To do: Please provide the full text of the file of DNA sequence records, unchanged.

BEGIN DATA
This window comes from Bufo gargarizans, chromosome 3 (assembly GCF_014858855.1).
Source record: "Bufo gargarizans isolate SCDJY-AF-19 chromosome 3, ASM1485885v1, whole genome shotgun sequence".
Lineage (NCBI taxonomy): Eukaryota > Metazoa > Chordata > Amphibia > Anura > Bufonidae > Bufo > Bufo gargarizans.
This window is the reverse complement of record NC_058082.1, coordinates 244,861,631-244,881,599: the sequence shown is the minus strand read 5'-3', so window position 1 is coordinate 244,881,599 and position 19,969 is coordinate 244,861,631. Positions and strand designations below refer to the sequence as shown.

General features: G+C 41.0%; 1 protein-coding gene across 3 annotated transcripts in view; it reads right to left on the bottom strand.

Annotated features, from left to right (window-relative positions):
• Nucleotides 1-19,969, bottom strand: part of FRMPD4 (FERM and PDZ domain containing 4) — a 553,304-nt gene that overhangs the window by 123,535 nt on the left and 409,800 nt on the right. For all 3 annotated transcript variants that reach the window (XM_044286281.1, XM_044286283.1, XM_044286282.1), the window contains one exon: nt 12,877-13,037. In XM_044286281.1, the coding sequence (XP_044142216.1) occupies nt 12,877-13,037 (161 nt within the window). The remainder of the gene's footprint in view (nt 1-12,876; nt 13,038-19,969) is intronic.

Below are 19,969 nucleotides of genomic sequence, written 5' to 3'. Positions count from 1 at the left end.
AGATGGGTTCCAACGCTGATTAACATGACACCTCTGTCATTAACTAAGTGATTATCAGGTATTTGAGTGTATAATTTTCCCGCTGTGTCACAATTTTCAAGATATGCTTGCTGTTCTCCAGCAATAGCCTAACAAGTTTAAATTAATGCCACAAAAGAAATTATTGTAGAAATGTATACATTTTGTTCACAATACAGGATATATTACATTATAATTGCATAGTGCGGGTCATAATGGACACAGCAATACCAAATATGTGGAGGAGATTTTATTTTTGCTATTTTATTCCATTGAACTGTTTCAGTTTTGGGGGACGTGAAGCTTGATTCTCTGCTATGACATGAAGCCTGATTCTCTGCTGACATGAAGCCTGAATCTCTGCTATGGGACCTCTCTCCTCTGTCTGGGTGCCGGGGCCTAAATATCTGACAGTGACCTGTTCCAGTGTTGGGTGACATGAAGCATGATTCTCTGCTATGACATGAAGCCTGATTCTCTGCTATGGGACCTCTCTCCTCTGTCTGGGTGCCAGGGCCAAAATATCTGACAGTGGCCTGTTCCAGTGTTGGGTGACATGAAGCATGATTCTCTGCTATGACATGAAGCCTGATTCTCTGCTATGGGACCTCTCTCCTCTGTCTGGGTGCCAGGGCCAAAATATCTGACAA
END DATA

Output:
This window comes from Bufo gargarizans, chromosome 3 (assembly GCF_014858855.1).
Source record: "Bufo gargarizans isolate SCDJY-AF-19 chromosome 3, ASM1485885v1, whole genome shotgun sequence".
Lineage (NCBI taxonomy): Eukaryota > Metazoa > Chordata > Amphibia > Anura > Bufonidae > Bufo > Bufo gargarizans.
This window is the reverse complement of record NC_058082.1, coordinates 244,861,631-244,881,599: the sequence shown is the minus strand read 5'-3', so window position 1 is coordinate 244,881,599 and position 19,969 is coordinate 244,861,631. Positions and strand designations below refer to the sequence as shown.

General features: G+C 41.0%; 1 protein-coding gene across 3 annotated transcripts in view; it reads right to left on the bottom strand.

Annotated features, from left to right (window-relative positions):
• Nucleotides 1-19,969, bottom strand: part of FRMPD4 (FERM and PDZ domain containing 4) — a 553,304-nt gene that overhangs the window by 123,535 nt on the left and 409,800 nt on the right. For all 3 annotated transcript variants that reach the window (XM_044286281.1, XM_044286283.1, XM_044286282.1), the window contains one exon: nt 12,877-13,037. In XM_044286281.1, the coding sequence (XP_044142216.1) occupies nt 12,877-13,037 (161 nt within the window). The remainder of the gene's footprint in view (nt 1-12,876; nt 13,038-19,969) is intronic.

Below are 19,969 nucleotides of genomic sequence, written 5' to 3'. Positions count from 1 at the left end.
AGATGGGTTCCAACGCTGATTAACATGACACCTCTGTCATTAACTAAGTGATTATCAGGTATTTGAGTGTATAATTTTCCCGCTGTGTCACAATTTTCAAGATATGCTTGCTGTTCTCCAGCAATAGCCTAACAAGTTTAAATTAATGCCACAAAAGAAATTATTGTAGAAATGTATACATTTTGTTCACAATACAGGATATATTACATTATAATTGCATAGTGCGGGTCATAATGGACACAGCAATACCAAATATGTGGAGGAGATTTTATTTTTGCTATTTTATTCCATTGAACTGTTTCAGTTTTGGGGGACGTGAAGCTTGATTCTCTGCTATGACATGAAGCCTGATTCTCTGCTGACATGAAGCCTGAATCTCTGCTATGGGACCTCTCTCCTCTGTCTGGGTGCCGGGGCCTAAATATCTGACAGTGACCTGTTCCAGTGTTGGGTGACATGAAGCATGATTCTCTGCTATGACATGAAGCCTGATTCTCTGCTATGGGACCTCTCTCCTCTGTCTGGGTGCCAGGGCCAAAATATCTGACAGTGGCCTGTTCCAGTGTTGGGTGACATGAAGCATGATTCTCTGCTATGACATGAAGCCTGATTCTCTGCTATGGGACCTCTCTCCTCTGTCTGGGTGCCAGGGCCAAAATATCTGACAA